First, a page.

No Super Bowl run, no regrets from ex-Patriot who left for Jets

Eric Smith, shown participating in a charity event with the Patriots on Dec. 11, joined the Jets a week later when they offered a spot on their active roster. Darren McCollester/Getty Images for Boston Children's Hospital

If Eric Smith had accepted the status quo, he'd be going to Super Bowl LIII as a member of the New England Patriots' practice squad -- a rare chance to have an up-close view of perhaps another chapter in a sports dynasty. He'd be heading home, too, because he grew up in the Atlanta area.

"Everything would've lined up perfectly," Smith said last week in a phone interview.

Instead of a fabulous homecoming, the big offensive tackle will be watching the game from his apartment in South Florida. With two weeks left in the regular season, Smith voluntarily left the Patriots to join the New York Jets' 53-man roster. He went from a first-place, playoff-bound team to a last-place team on the verge of firing its coach.

Who does that?

Smith knows how that decision might be perceived, but he has no regrets. He loved his time in New England, but he believed the best opportunity for long-term growth was with the Jets. There also was a slight bump in pay. He made $65,000 from the Jets for the final two weeks; he would've made $40,000 on the Patriots' practice squad. Yes, he has missed out on the trappings of a postseason run, but he says he's cool with that.

"I know how they approach every game, so I had no doubt they'd make it to the level they're going to now -- the Super Bowl," Smith said. "I knew all of that could be a possibility. As a young guy, it would've been easy to just say, 'Oh, I'm around Tom Brady every day ... [Rob] Gronkowski ... all those great players.' All of that stuff was great, you know what I'm saying? It was a hard decision to leave those guys.

"The day I left, I shook everybody's hand before the team meeting that day," he continued. "It was hard, knowing I'd be done in two weeks and knowing what I'd be giving up with the Patriots, just being part of that dynasty they have going on. It wasn't an easy decision, but I'm happy with it."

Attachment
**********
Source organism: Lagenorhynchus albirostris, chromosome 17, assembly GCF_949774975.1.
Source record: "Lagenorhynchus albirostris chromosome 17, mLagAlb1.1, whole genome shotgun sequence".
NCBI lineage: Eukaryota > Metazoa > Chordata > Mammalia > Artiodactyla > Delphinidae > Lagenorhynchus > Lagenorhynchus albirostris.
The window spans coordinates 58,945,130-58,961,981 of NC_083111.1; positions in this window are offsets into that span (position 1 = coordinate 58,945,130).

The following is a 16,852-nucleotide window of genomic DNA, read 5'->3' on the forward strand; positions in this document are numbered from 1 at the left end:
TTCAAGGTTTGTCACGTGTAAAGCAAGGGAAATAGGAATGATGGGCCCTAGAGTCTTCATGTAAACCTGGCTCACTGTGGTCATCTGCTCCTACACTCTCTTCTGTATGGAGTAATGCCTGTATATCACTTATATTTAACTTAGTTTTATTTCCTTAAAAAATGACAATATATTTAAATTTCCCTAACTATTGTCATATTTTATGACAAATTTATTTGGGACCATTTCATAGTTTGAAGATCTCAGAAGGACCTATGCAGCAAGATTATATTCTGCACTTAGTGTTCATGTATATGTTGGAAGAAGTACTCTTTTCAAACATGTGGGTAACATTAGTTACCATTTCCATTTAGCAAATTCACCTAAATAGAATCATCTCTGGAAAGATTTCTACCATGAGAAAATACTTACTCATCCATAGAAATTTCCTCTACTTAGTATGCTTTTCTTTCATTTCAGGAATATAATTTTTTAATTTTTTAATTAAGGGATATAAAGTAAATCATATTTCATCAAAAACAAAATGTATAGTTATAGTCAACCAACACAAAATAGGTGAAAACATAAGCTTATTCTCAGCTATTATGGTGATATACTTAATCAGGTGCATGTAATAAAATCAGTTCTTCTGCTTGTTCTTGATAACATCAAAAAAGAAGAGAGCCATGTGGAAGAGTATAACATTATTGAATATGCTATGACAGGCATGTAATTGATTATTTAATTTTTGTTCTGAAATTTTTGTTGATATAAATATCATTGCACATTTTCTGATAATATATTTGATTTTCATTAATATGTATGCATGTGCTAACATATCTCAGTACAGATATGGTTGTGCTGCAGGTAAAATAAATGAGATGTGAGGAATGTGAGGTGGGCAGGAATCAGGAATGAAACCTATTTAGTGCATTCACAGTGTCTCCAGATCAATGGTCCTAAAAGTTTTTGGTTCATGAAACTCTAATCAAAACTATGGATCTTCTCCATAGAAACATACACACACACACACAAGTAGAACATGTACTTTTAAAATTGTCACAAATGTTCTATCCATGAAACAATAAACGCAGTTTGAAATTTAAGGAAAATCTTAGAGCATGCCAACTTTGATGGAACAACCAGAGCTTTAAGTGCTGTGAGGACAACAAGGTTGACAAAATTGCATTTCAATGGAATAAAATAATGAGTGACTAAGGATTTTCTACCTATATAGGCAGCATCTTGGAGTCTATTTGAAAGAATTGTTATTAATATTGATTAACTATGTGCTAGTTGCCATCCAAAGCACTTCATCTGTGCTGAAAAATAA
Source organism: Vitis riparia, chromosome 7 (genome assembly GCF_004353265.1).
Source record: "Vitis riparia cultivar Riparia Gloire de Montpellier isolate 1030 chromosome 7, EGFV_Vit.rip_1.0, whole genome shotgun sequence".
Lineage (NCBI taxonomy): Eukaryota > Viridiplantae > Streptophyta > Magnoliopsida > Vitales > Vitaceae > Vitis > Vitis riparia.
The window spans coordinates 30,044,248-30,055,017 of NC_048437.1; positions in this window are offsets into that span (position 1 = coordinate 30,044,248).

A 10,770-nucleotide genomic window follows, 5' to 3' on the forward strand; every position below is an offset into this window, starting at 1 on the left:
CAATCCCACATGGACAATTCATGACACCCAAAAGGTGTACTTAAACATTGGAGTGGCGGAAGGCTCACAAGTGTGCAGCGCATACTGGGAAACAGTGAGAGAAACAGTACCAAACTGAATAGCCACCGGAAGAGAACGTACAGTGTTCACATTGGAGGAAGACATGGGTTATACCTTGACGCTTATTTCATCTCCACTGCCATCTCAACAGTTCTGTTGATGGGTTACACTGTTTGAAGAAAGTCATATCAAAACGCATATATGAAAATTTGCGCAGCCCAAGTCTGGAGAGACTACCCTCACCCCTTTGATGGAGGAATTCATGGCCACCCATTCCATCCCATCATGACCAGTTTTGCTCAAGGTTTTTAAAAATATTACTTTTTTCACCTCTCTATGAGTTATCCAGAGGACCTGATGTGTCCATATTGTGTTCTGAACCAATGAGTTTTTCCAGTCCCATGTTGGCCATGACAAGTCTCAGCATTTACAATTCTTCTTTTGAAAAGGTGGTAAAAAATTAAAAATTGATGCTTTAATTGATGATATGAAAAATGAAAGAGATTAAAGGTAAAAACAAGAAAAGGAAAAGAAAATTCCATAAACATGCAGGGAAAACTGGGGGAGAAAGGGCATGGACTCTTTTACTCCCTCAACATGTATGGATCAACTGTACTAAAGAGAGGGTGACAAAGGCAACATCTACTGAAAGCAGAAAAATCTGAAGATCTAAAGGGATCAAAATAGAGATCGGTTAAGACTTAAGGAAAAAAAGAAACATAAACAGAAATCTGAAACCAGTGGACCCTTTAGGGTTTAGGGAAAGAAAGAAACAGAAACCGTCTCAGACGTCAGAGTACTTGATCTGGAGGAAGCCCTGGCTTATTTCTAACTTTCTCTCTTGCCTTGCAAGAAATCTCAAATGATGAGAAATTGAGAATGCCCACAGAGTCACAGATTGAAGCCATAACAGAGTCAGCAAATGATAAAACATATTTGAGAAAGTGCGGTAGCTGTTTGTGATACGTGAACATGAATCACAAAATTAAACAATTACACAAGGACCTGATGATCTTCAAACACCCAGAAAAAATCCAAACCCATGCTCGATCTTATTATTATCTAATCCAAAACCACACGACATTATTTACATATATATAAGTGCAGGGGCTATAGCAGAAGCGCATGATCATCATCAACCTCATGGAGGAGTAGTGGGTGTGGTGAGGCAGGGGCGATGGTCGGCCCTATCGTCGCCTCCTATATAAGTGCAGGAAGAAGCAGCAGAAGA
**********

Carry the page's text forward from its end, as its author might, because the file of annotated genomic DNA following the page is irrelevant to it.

Smith is an outlier in that he chose to leave the Patriots; it's not like he was sent packing. That should make him popular in New York. He probably deserves a billboard on the New Jersey Turnpike.

The Jets were persistent. They tried to sign Smith to their practice squad at the end of the preseason, when he was cut by the Miami Dolphins. (He wound up with the Patriots.) They made another run at him around Week 11. When starting right tackle Brandon Shell went on injured reserve in Week 16, the Jets offered a place on the 53-man roster and a two-year contract (non-guaranteed).

"I've always been a believer in that third time is the charm," Smith said.

The Jets have only two tackles under contract: Shell and left tackle Kelvin Beachum, both of whom will be free agents after the 2019 season. Smith will have a chance to compete for the swing-tackle job. In New England, it would've been a tougher climb up the depth chart. Even though left tackle Trent Brown will be a free agent, the Patriots still have Marcus Cannon and first-round pick Isaiah Wynn, who will return from injury in 2019. Their interior is rock solid with David Andrews, Joe Thuney and Shaq Mason, as Smith noted.

Smith misses his former linemates and his coaches, the legendary Dante Scarnecchia and assistant Cole Popovich, but he had to make a business decision.

"I don't regret it," he said. "On my end, I felt it was a positive thing. The Jets are a young team with a young vibe, new coaches and new players coming in. They're trying to build and I can make a name for myself."

Smith will be reunited with new Jets coach Adam Gase, whom he described as a "really chill dude." But he admittedly didn't know Gase that well during his time in Miami, as he spent most of the 2017 season on injured reserve. A rookie free agent on IR is on the "back of the back burner," Smith said. He has a much better feel for the Patriots. After all, he practiced on their scout team for 15 weeks. Peeling back the famous iron curtain that protects the Patriots' bunker, he described what fueled them this season.

"Being part of the team all year, I heard the naysayers and everybody saying, 'This is not your year. You're not performing, blah, blah, blah.' Me being on the inside and seeing how they avoid all the naysayers and all the negativity, it was really inspiring.

"We ignored everything people had to say, whether it was positive or negative. Coach [Bill] Belichick, he stood in front of us in all those team meetings and he said, 'Forget the media, forget what everybody has to say. They aren't here with us, they aren't working with us and we're going to continue to do what we do.' Everybody said it's not our year, and they're heading back to the Super Bowl."

Minus a 6-foot-4, 308-pound lineman who will be rooting for them, one last time.